As with so many of my ‘projects’, the gap between conception and implementation for this grand Sweeney idea has been substantial; nay, ridiculous. I think it first occurred to me some time around 2000, when I was working in Chiswick and – during a lunchtime stroll along the nearby Thames – I noticed a place that looked familiar from a Sweeney episode. (It’s where Regan meets a brass from whom he obtains information.) That got me thinking that it would be fun to find more; but that’s as far as it got. (I didn’t have a camera to hand at that point – camera phones weren’t a thing, quite yet.)
Fast forward to around 2013, 2014 or so when I started re-(re… re… re…) watching from Season 1 and making notes as I went on various locations that either looked familiar, or that I thought I would be able to identify from road signs, recognisable landmarks and buildings, and so on. For each place I noted, I’d hop onto Google Streetview and check against the paused DVD, to confirm (or correct) the exact location.
Back at that point, there was precious little information available online regarding any of the filming locations; I had to establish most of it by painstaking detective work. Haskins would be proud of me.
However, even this more concerted effort stalled fairly early on – around S1E07 I think – as I ended up packing my life away in boxes to sell my house and move firstly up to London, and then back down to a different part of Hampshire a year or more later. Life continued to occupy my time the way it is wont to do, and it’s only now in late 2018 after the birth of my daughter, that the impetus has been regained. (Specifically – I’ve spent many nights watching episodes on my laptop with headphones whilst she sleeps in her crib nearby, as it occupies me and doesn’t disturb her.)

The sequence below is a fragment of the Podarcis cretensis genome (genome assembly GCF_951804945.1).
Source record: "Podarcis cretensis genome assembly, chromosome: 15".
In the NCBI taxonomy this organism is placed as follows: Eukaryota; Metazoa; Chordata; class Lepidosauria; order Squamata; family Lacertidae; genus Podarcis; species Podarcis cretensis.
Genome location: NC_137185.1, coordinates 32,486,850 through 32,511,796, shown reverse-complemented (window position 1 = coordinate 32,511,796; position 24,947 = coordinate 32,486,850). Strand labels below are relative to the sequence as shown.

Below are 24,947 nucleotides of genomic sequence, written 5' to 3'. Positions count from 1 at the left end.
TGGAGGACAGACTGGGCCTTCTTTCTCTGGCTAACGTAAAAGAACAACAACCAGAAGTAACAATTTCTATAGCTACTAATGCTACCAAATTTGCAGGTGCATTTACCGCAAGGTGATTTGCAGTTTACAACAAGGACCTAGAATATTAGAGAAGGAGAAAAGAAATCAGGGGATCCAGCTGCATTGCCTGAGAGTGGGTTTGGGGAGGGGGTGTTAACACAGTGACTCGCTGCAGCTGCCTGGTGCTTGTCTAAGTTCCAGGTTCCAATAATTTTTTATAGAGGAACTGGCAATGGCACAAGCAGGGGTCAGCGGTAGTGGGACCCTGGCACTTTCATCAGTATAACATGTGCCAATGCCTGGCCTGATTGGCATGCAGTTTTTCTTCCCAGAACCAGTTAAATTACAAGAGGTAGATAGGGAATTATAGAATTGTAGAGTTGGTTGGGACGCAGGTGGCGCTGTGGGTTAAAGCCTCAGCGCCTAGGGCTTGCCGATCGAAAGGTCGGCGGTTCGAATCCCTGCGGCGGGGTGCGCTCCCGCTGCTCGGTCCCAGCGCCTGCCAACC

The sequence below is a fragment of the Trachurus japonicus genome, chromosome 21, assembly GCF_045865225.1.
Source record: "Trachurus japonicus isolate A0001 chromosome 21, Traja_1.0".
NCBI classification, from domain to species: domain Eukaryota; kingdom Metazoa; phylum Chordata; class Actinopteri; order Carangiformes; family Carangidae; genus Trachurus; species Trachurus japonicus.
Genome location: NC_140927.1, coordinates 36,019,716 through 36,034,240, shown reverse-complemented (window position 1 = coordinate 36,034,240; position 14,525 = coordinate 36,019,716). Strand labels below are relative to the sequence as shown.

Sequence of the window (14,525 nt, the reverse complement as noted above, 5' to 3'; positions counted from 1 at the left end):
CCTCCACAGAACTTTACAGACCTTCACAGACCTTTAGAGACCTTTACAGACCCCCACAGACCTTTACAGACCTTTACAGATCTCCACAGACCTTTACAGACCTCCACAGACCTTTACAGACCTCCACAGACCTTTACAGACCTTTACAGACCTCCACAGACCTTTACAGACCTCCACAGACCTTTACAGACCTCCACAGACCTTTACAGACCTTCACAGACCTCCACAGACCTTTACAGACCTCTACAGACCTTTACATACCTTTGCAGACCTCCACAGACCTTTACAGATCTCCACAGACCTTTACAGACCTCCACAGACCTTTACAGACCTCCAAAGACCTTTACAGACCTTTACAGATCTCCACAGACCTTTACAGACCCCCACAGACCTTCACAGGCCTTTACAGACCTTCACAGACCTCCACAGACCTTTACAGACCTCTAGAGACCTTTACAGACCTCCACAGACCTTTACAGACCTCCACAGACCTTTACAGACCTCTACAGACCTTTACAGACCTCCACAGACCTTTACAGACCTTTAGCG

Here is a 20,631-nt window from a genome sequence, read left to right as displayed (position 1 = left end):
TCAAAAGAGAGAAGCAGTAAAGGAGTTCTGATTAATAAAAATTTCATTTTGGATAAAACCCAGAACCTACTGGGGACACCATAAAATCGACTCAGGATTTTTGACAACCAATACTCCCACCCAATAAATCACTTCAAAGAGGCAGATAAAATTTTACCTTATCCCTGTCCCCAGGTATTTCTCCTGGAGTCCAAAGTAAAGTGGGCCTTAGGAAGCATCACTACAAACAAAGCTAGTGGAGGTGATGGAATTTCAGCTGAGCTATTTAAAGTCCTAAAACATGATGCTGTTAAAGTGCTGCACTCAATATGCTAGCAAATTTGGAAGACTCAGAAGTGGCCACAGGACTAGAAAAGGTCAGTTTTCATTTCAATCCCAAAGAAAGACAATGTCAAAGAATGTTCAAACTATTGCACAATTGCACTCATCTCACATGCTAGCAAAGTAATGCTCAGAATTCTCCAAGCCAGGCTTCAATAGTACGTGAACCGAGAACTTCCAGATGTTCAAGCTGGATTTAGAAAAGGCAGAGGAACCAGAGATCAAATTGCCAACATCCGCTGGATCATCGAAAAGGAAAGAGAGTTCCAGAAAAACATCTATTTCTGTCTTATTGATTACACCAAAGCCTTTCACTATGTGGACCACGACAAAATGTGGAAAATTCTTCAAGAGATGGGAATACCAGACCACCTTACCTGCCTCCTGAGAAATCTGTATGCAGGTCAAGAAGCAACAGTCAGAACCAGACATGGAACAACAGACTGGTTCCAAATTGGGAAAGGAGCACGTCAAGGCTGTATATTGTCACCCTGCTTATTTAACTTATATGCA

In the intervening few years between my curtailed first attempt and this one, I found that IMDB have filled in a fairly comprehensive list of locations for each episode; this has obviously helped greatly – though it hasn’t alleviated all of my detective work entirely. There are places I’ve recognised, or been able to identify, that don’t feature in their listings; I’m quite proud of finding some of those.
Rather than just scribbling notes, this time I’ve been doing things a bit more methodically. Each location I identify, I tag on a Google Map with an image reference, and then save screen caps of the location under the same reference; that way, when I get around to visiting any places I’ll have all the details I need ready.